Other federal entities with large lapses included Indigenous Services Canada, which failed to spend $3.4 billion, and Crown-Indigenous Relations and Northern Affairs Canada, which reported a lapse of $2.2 billion.
Spokesman Vincent Gauthier attributed much of the latter lapse to “the timing and progress of negotiations for specific claims and childhood litigations,” adding that funds will available “in some instances” in future years.
Gauthier did not say why Indigenous Services, which is responsible for delivering federal services to First Nations, Inuit and Métis, failed to spend billions of dollars. He did say most of the money had been reprofiled “so that it will be available when recipients need it.”
Veterans Affairs Canada also reported a nearly $1 billion lapse last year, which the department blamed on fewer ill and injured ex-soldiers applying for assistance than expected.
However, critics have described earlier lapsed funding as evidence of the challenges many veterans face in accessing benefits and services. In 2014, the Royal Canadian Legion demanded the Harper government explain why $1.1 billion went unspent over seven years.
This report by The Canadian Press was first published Jan. 30, 2023.
Alberta budget set for Feb. 28, with focus on funding for health, school growth
By Dean Bennett in Edmonton, Alberta, Canada
Alberta Finance Minister Travis Toews says the United Conservative Party government’s 2023 budget will be delivered on Feb. 28, the first day of the spring legislature sitting.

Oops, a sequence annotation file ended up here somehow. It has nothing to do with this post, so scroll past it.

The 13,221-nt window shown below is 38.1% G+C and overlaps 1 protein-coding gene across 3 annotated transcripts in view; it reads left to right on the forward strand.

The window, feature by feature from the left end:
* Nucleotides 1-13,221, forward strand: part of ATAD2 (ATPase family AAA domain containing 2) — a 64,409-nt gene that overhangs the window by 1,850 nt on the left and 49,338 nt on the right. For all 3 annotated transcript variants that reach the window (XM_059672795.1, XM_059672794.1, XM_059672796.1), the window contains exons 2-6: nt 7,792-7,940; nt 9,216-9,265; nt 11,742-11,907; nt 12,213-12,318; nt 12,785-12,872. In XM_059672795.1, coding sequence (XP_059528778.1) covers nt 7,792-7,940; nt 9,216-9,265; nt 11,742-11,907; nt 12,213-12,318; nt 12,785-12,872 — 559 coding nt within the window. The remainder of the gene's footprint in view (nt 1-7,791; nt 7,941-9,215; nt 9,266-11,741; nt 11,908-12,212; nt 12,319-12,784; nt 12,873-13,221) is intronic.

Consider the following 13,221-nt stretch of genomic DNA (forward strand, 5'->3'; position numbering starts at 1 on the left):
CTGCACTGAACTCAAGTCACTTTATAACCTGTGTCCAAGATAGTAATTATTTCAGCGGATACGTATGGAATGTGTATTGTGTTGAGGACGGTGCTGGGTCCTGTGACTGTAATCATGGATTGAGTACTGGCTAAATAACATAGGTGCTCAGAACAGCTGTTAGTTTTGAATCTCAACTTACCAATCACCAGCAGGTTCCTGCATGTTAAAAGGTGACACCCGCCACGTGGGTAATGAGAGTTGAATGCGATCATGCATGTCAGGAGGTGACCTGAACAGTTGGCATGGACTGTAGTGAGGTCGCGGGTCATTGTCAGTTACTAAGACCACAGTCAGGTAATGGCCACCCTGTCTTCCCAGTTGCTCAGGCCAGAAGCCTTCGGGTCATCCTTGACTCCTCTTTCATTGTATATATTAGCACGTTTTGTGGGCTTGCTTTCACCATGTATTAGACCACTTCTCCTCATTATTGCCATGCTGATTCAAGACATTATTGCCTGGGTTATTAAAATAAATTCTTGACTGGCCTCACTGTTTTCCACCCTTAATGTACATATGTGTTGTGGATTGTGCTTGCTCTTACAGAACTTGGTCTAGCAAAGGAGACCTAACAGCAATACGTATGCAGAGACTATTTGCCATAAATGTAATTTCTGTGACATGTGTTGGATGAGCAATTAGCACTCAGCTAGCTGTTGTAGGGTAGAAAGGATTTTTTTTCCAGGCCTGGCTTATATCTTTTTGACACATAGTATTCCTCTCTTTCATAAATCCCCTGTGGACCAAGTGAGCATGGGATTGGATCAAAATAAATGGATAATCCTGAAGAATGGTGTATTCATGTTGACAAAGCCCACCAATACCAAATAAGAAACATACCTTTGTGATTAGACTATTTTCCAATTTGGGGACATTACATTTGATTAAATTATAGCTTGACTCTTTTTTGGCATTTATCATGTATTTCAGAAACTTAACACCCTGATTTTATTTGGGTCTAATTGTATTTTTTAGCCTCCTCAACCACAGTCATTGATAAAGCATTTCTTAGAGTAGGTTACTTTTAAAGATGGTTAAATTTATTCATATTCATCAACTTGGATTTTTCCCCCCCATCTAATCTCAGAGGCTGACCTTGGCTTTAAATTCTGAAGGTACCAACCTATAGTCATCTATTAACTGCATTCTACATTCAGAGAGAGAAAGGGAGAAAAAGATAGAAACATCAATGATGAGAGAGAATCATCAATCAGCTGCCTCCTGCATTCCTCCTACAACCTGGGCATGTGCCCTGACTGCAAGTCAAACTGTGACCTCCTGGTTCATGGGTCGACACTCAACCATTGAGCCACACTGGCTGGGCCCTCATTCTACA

Toews said Friday it will focus on investing in health care and school enrolment growth.
It’s expected to be the final budget before voters go to the polls for a scheduled May 29 general election.
Alberta’s fortunes, powered mainly by energy revenues and further diversification of its economy, have been on the upswing since the global economy began rebounding from the COVID-19 pandemic.
Last fall, Toews announced the current budget year, which finishes at the end of March, is expected to record a $12.3-billion surplus.
That surplus comes even with $2.8 billion being set aside over the next three years to cover inflation-fighting programs and payouts to shield Albertans — particularly families, seniors and the vulnerable — from higher costs.
Toews said while energy prices remain volatile, the outlook is for them to stay strong.
“This budget will reflect the fact that health care is a priority, that health care capacity is a priority, ” said Toews in an interview.
“Alberta is leading the nation on net-inflow migration,” he added.
“Our population is growing. Our enrolment in our K-12 education system is growing, and the budget will reflect that good news story with additional enrolment growth.”
One outstanding question after the budget will be whether Toews will run again in the May vote.
He is a first-term UCP member representing Grande Prairie-Wapiti.
Toews declined to say whether he has made a decision.
“I’ll have more to say on that one later,” he said, “I’m focused on preparing the budget.”
This report by The Canadian Press was first published Jan. 27, 2023.